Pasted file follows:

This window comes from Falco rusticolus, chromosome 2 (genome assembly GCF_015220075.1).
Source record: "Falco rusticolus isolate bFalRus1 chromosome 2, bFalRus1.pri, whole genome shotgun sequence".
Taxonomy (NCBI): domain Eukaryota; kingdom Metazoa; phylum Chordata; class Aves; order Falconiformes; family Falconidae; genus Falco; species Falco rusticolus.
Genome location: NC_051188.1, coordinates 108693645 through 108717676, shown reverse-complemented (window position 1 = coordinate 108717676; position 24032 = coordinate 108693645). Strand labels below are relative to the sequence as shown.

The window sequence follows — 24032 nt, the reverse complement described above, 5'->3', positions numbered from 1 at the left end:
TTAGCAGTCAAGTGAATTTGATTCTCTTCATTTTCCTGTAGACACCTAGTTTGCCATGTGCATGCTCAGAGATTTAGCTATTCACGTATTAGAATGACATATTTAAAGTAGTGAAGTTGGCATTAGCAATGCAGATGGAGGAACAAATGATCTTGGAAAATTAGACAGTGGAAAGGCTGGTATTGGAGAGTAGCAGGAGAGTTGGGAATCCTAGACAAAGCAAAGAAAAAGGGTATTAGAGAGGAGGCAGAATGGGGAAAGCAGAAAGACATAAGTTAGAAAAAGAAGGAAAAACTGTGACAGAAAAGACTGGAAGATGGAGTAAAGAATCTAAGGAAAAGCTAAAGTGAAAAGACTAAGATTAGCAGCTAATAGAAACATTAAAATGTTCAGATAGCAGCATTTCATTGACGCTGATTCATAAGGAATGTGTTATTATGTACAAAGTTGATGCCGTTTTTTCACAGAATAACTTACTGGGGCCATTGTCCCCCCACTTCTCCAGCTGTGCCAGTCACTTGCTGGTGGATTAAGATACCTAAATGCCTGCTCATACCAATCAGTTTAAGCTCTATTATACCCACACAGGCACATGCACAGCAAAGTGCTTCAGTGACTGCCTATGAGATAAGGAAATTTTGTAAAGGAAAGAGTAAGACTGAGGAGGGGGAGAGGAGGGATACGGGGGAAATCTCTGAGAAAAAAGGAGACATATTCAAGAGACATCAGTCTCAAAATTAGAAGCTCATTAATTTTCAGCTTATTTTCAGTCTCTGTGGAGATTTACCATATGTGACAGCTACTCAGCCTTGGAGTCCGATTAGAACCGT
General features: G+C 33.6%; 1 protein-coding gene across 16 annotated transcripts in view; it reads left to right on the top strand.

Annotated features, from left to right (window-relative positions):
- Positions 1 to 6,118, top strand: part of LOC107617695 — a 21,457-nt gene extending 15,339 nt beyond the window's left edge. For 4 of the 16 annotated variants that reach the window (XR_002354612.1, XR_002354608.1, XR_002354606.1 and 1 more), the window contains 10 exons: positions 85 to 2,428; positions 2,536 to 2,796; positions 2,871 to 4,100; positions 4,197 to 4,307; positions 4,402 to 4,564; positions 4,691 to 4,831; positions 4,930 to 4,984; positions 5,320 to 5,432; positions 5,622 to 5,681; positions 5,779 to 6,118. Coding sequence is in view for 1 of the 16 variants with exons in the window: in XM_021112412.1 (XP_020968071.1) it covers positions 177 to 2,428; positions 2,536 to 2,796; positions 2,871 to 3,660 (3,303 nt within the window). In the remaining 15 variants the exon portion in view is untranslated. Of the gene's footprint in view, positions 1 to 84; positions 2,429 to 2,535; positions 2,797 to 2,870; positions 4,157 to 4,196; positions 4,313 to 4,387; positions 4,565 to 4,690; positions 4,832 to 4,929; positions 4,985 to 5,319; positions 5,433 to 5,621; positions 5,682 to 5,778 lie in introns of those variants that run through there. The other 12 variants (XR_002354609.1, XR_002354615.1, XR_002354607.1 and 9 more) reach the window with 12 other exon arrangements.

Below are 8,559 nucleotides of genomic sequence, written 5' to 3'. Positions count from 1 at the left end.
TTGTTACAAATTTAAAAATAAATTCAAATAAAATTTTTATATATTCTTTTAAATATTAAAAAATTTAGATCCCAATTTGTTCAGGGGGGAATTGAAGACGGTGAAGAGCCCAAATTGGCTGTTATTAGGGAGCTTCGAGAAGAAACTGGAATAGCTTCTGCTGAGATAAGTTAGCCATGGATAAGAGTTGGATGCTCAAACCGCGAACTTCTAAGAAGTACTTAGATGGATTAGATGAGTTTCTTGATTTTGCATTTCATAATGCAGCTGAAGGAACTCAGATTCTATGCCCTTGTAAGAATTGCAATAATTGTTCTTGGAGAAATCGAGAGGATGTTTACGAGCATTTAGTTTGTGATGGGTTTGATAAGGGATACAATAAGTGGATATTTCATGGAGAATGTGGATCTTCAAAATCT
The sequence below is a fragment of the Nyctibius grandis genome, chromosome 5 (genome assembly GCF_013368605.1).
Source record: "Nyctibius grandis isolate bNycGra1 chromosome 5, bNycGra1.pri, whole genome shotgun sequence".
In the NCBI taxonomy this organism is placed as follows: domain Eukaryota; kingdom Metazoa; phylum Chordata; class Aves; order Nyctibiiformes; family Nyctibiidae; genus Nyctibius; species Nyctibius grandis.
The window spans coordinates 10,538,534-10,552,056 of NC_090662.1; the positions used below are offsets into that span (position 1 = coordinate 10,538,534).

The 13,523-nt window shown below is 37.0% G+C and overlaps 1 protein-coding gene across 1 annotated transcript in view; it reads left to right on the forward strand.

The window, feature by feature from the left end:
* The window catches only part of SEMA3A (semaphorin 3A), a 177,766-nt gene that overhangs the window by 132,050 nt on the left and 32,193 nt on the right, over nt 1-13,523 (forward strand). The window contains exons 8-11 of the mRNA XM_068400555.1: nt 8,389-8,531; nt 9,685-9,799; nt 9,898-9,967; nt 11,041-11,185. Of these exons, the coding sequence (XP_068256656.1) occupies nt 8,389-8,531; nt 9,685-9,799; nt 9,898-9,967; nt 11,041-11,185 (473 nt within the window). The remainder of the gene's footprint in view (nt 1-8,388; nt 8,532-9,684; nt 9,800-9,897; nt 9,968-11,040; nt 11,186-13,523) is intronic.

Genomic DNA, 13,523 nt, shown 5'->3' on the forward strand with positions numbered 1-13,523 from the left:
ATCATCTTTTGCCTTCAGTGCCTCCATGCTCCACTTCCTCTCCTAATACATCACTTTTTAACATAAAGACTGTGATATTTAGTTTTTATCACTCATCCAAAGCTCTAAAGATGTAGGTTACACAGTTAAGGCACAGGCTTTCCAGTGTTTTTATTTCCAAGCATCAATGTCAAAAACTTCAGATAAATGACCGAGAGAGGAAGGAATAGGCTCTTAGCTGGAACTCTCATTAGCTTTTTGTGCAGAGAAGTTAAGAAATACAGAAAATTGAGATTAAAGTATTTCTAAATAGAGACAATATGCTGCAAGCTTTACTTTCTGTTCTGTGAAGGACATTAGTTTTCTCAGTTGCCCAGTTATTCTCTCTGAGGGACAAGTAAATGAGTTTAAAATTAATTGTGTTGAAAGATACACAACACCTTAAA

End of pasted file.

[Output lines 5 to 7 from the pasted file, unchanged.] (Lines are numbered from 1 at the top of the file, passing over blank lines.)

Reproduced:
The window sequence follows — 24032 nt, the reverse complement described above, 5'->3', positions numbered from 1 at the left end:
TTAGCAGTCAAGTGAATTTGATTCTCTTCATTTTCCTGTAGACACCTAGTTTGCCATGTGCATGCTCAGAGATTTAGCTATTCACGTATTAGAATGACATATTTAAAGTAGTGAAGTTGGCATTAGCAATGCAGATGGAGGAACAAATGATCTTGGAAAATTAGACAGTGGAAAGGCTGGTATTGGAGAGTAGCAGGAGAGTTGGGAATCCTAGACAAAGCAAAGAAAAAGGGTATTAGAGAGGAGGCAGAATGGGGAAAGCAGAAAGACATAAGTTAGAAAAAGAAGGAAAAACTGTGACAGAAAAGACTGGAAGATGGAGTAAAGAATCTAAGGAAAAGCTAAAGTGAAAAGACTAAGATTAGCAGCTAATAGAAACATTAAAATGTTCAGATAGCAGCATTTCATTGACGCTGATTCATAAGGAATGTGTTATTATGTACAAAGTTGATGCCGTTTTTTCACAGAATAACTTACTGGGGCCATTGTCCCCCCACTTCTCCAGCTGTGCCAGTCACTTGCTGGTGGATTAAGATACCTAAATGCCTGCTCATACCAATCAGTTTAAGCTCTATTATACCCACACAGGCACATGCACAGCAAAGTGCTTCAGTGACTGCCTATGAGATAAGGAAATTTTGTAAAGGAAAGAGTAAGACTGAGGAGGGGGAGAGGAGGGATACGGGGGAAATCTCTGAGAAAAAAGGAGACATATTCAAGAGACATCAGTCTCAAAATTAGAAGCTCATTAATTTTCAGCTTATTTTCAGTCTCTGTGGAGATTTACCATATGTGACAGCTACTCAGCCTTGGAGTCCGATTAGAACCGT
General features: G+C 33.6%; 1 protein-coding gene across 16 annotated transcripts in view; it reads left to right on the top strand.